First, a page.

Whenever God appears in bodily form, or divine form, or also when He disappears in bodily form, He does not go up or down or take a specific direction of flight. He simply shows up at a location, or leaves a location, almost out of thin air. For instance, when the crowds are looking to kill Him, He vanishes. When He transfigured before His disciples, He does not go anywhere but merely pulls back the material curtain so that they can see the spiritual realm. In this sense, heaven is not a location that one needs to travel to but an overlapping sphere of reality that God may step in and out of effortlessly without even moving.
The only exception to that rule is Christ’s ascension UPWARD into heaven, which has massive theological implications that we will look at in a moment. For now, suffice it to say that heaven is not a physical or material space where God travels to and from. It is an immaterial and real plane of existence that God may step in and out of at His pleasure.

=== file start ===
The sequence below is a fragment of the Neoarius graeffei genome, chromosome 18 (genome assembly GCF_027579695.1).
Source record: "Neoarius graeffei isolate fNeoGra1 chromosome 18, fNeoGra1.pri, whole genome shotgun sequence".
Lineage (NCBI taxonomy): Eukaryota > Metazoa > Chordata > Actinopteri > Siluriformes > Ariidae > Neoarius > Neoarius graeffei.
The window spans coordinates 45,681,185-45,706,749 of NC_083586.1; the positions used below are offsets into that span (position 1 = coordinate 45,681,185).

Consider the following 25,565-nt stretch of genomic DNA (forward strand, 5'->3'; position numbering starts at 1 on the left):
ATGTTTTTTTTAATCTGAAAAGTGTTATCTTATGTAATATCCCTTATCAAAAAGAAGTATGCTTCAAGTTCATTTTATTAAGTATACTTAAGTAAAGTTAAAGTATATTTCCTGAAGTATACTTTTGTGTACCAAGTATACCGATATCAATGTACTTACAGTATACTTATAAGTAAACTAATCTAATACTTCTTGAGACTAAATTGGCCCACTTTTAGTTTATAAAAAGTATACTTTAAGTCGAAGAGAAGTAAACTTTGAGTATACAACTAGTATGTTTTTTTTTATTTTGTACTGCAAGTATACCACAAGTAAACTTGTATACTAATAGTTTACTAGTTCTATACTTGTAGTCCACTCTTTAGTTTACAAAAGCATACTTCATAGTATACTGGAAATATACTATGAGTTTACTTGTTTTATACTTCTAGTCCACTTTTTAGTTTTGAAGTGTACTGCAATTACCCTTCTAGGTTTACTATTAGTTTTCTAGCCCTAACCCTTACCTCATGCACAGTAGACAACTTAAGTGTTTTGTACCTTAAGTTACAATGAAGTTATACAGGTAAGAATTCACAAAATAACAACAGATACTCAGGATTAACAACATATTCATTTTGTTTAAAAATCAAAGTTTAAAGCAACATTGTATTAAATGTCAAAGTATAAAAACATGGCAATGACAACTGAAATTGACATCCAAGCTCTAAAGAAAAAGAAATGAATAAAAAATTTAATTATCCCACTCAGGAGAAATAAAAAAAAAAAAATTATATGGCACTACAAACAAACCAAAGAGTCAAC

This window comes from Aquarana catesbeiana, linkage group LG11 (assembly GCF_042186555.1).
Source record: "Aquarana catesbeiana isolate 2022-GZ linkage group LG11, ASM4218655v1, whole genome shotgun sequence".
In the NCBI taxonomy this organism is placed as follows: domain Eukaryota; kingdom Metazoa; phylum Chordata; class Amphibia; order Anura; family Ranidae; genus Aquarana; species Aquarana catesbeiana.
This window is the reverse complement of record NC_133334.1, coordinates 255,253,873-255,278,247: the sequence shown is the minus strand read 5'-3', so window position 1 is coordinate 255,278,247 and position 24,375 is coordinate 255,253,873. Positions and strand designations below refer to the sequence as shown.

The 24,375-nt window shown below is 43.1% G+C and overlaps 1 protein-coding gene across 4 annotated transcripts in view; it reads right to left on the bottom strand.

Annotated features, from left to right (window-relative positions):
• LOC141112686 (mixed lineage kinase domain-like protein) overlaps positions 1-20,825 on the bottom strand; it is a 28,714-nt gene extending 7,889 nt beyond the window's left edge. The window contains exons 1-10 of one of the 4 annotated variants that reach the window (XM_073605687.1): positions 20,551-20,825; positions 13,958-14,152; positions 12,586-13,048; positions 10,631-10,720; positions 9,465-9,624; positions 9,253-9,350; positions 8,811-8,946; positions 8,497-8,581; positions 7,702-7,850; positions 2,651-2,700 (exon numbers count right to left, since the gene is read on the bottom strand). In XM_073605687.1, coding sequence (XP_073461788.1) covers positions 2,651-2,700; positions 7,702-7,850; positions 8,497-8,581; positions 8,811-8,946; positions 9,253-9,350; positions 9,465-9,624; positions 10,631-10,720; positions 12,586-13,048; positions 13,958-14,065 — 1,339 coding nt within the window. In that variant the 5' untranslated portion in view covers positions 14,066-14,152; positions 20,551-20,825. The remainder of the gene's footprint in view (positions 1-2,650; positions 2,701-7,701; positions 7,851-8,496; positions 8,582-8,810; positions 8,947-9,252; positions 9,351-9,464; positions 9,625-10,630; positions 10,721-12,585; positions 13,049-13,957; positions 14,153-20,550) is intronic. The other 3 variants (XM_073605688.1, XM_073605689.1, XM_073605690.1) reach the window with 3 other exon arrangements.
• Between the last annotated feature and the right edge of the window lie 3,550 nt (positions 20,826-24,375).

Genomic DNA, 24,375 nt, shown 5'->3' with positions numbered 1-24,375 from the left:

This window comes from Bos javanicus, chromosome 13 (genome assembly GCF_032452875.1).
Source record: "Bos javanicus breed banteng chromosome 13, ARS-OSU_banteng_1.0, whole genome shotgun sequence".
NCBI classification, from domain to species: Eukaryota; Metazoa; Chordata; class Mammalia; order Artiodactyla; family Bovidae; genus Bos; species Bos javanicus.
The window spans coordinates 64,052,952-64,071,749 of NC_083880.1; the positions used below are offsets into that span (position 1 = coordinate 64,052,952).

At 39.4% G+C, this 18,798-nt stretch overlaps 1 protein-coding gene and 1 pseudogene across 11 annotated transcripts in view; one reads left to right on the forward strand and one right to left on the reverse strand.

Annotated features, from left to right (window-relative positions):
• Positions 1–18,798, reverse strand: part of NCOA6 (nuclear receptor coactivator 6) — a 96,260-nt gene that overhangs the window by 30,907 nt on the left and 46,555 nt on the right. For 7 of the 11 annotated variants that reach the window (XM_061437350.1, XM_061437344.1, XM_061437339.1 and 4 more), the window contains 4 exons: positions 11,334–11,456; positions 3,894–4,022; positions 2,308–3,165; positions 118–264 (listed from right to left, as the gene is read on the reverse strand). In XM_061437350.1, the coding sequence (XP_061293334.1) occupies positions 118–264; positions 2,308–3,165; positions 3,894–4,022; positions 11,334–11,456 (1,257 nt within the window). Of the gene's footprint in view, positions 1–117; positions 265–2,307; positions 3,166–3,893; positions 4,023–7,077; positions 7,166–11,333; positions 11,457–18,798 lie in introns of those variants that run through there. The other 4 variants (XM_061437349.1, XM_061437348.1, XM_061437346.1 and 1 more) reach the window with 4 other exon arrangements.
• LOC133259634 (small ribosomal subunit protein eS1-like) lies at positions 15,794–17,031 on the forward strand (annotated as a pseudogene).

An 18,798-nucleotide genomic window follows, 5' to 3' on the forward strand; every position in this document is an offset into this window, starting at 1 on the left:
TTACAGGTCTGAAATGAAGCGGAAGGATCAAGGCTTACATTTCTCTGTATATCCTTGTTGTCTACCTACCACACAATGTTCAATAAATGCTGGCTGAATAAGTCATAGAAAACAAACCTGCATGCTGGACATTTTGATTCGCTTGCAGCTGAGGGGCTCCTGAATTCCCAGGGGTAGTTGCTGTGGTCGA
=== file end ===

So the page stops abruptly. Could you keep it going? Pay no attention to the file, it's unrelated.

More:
This is incredibly important because we need to know where the sign occurs. If it occurs in a material sky, and if Jesus will be riding a material cloud, and if all the material world will see it happen, then we have a problem. Because there is no record that an event like this ever occurred. In that case, this would be good evidence to support a futurist conclusion.
But, this interpretation ignores the fact that a switch in genres has occurred and that we can no longer interpret these verses with the same rigid wooden literalism we employed before. Usually, most people (not including dispensational futurists) understand this kind of linguistic switch intuitively when it happens.
Cries from the PitBy Stefan Nitzschke — 2 years ago
Jesus voluntarily plummeted into the chasm we had created so that we would not need to. In bearing the wrath due our sin on the cross, He gave us access to Himself; not just for the sake of eternal life with Him, but also access to Him from the deepest of life’s pits.
It has happened to the best of us. You’re walking along, mentally distracted by the task at-hand, when your foot lands on unsteady ground. You shuffle a bit to catch your balance or even trip altogether. Most of us get a bit red in the face, subtly look around to assure ourselves that no one saw what just happened, and go on our way with a bit of a lighter step.